When a company describes its product with these epithets: 'has solved the greatest challenge in fintech', 'hugely flexible', or personal favourite '100% future-proof', you can’t help but consider it complete and utter bull.
But, when that company is ThoughMachine, led by ex-Google engineer Paul Taylor, eyebrows simply raise themselves.
The software this company created is called Vault OS, and the ‘greatest challenge in fintech’ it is reffering to – is banking. The company, 50 strong and based in London, has been working in secrecy for two years, creating a new operating system for banks, promising to rid us of many frustrations we currently face.
Vault OS’s core function is to maintain a large ledger. It will run a private blockchain and cryptographic ledger, which will be hosted by ThoughtMachine. That’s the first, and probably crucial, problem, or should I say, ‘controversy’. That basically means banks would permanently outsource some of their key operations, and it’s a big question if they’d actually agree to do this.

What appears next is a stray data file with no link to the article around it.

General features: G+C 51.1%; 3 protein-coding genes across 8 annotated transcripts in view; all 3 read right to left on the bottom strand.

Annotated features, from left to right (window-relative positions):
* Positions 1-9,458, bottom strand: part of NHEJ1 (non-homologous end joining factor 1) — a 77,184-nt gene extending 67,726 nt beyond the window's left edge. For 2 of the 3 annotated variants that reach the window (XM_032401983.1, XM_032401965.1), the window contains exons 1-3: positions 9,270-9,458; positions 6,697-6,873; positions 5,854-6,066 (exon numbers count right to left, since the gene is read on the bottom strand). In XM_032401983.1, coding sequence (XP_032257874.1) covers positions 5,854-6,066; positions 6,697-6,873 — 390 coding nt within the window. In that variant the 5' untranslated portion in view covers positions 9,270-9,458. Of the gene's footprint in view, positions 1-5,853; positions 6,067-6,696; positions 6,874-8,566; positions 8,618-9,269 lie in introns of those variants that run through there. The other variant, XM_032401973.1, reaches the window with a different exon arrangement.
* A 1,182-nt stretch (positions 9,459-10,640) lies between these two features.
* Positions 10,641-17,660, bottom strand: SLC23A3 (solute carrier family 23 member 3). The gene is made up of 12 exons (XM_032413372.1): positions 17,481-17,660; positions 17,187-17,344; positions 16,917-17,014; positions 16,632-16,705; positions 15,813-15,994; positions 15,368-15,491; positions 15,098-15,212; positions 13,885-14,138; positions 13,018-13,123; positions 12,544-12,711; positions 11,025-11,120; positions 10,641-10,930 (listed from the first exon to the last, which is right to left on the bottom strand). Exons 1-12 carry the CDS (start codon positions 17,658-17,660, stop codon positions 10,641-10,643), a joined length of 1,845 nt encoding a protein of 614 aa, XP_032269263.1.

Ask pretty much anyone in the industry, and you’ll get an optimistic response – blockchain just might be worth it. The technology is secure, scalable, agile and generally considered an awesome replacement for the systems currently in place. Perhaps the two biggest advantages are the possibility of real-time transactions, as well as the fact that there’s an API.
“Vault OS provides banks with relief from the challenges of compliance because its treasury and risk functions provide accurate and up-to-date reporting. Every transaction is reported in real time and so within seconds of, say, a customer swiping a credit card, the effect appears on its balance sheet,” the company says.
“This means bank officials can determine its exact financial position at any moment. These tools are in the core of Vault OS, making implementation of capital-adequacy standards such as Basel III automatic.”
Looks promising. I, for one, am holding my breath.